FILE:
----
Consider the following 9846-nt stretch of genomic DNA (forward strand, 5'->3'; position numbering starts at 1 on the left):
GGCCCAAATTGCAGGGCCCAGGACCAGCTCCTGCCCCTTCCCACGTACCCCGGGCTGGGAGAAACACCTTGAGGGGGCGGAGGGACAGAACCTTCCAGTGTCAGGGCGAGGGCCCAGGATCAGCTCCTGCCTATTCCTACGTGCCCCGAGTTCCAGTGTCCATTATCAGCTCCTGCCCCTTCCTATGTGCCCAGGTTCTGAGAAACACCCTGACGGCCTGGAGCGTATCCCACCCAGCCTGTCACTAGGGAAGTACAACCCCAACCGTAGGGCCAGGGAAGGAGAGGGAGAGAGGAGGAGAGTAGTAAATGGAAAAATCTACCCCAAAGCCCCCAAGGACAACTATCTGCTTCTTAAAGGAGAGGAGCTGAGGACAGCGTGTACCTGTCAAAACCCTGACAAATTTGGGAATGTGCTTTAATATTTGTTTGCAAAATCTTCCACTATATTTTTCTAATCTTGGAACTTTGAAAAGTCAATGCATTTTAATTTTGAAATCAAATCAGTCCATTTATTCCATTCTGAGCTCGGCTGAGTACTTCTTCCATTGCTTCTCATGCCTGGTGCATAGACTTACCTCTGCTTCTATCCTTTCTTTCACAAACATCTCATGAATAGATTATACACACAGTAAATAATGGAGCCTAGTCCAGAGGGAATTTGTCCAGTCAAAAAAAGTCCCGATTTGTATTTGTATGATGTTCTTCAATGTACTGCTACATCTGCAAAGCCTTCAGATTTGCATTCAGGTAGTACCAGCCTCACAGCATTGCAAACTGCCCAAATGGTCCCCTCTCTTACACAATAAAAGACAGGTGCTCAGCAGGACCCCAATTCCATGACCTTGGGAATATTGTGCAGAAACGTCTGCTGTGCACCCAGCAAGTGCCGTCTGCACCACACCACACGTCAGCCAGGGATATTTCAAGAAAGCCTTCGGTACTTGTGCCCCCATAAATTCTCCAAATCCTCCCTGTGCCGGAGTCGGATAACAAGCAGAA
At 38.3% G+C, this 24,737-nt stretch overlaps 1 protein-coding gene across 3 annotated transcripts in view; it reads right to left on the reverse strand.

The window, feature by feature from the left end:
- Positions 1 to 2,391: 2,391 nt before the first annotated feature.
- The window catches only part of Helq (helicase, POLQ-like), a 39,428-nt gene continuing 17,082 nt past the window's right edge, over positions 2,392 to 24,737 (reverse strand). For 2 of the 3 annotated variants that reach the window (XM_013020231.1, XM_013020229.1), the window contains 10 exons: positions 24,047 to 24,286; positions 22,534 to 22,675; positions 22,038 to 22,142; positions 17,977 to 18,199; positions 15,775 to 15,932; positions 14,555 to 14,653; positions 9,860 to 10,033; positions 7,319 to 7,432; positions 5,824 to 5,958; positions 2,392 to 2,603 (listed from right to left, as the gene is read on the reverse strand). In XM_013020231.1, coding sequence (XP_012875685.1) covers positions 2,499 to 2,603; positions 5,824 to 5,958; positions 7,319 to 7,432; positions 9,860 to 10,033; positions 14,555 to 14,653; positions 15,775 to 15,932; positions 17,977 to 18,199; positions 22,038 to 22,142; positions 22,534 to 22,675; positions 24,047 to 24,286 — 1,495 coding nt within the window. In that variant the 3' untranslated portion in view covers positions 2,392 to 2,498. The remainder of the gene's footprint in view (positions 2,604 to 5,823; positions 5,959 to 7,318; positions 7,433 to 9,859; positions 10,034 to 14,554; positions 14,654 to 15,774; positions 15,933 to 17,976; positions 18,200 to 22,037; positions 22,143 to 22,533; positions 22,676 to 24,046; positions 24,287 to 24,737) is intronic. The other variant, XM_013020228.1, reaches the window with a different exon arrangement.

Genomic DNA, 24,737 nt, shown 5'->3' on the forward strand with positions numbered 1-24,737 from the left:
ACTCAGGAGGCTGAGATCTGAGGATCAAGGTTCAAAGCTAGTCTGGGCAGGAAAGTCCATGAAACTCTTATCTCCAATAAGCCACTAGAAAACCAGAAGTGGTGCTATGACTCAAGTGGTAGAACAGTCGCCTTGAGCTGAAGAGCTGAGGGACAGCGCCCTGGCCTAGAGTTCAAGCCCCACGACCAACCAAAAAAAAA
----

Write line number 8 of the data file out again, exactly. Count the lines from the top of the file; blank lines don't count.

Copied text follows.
ACTCAGGAGGCTGAGATCTGAGGATCAAGGTTCAAAGCTAGTCTGGGCAGGAAAGTCCATGAAACTCTTATCTCCAATAAGCCACTAGAAAACCAGAAGTGGTGCTATGACTCAAGTGGTAGAACAGTCGCCTTGAGCTGAAGAGCTGAGGGACAGCGCCCTGGCCTAGAGTTCAAGCCCCACGACCAACCAAAAAAAAA